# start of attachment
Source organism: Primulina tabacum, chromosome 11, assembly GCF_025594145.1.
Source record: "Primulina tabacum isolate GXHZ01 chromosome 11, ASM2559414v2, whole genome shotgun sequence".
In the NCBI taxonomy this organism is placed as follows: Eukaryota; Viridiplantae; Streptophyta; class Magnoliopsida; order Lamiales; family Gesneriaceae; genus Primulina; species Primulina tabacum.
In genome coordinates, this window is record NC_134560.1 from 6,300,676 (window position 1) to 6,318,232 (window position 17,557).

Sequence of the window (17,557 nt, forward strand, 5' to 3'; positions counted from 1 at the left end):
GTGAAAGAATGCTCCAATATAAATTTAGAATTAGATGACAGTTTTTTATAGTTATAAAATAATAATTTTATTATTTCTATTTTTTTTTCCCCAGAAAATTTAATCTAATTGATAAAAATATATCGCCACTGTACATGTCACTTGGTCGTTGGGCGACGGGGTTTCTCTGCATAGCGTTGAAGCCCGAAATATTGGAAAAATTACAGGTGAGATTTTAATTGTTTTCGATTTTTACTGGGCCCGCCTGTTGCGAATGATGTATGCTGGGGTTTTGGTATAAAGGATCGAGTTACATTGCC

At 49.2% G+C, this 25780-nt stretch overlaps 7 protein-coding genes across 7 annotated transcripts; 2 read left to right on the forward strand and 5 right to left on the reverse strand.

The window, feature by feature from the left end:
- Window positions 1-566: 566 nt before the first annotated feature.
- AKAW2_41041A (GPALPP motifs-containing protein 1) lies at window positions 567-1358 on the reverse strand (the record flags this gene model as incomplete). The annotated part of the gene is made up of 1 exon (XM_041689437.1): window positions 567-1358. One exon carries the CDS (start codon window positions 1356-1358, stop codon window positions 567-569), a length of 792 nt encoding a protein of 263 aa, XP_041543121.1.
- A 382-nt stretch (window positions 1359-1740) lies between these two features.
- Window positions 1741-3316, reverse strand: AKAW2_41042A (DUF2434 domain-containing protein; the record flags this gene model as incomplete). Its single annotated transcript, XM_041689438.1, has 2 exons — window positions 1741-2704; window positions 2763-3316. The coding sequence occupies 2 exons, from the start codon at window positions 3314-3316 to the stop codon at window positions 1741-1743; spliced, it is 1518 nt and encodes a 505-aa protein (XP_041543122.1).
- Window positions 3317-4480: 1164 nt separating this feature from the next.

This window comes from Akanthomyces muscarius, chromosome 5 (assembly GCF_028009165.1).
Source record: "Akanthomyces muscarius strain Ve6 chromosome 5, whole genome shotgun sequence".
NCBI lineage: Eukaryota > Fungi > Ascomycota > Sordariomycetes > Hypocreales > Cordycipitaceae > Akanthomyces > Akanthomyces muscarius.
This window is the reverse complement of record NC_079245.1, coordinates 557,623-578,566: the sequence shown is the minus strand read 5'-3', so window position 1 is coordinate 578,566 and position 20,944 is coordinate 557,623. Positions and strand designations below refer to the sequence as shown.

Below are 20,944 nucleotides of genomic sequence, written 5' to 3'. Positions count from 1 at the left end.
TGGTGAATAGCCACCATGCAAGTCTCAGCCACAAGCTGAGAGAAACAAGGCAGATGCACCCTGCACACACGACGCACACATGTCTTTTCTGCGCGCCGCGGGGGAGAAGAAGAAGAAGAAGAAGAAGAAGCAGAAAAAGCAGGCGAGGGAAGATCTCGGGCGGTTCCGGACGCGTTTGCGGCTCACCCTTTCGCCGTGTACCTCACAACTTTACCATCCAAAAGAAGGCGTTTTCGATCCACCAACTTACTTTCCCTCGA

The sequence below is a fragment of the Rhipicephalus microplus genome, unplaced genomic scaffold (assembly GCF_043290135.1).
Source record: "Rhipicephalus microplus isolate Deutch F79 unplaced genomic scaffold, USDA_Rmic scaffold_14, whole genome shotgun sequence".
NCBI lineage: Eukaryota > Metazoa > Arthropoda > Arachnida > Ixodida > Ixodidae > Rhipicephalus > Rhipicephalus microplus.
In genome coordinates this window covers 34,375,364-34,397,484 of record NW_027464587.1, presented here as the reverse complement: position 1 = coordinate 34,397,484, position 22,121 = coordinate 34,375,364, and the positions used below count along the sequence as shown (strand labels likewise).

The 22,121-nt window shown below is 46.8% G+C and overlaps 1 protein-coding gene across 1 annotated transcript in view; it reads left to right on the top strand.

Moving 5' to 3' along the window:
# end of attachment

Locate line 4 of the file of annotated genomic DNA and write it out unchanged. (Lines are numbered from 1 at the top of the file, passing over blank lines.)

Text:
In genome coordinates, this window is record NC_134560.1 from 6,300,676 (window position 1) to 6,318,232 (window position 17,557).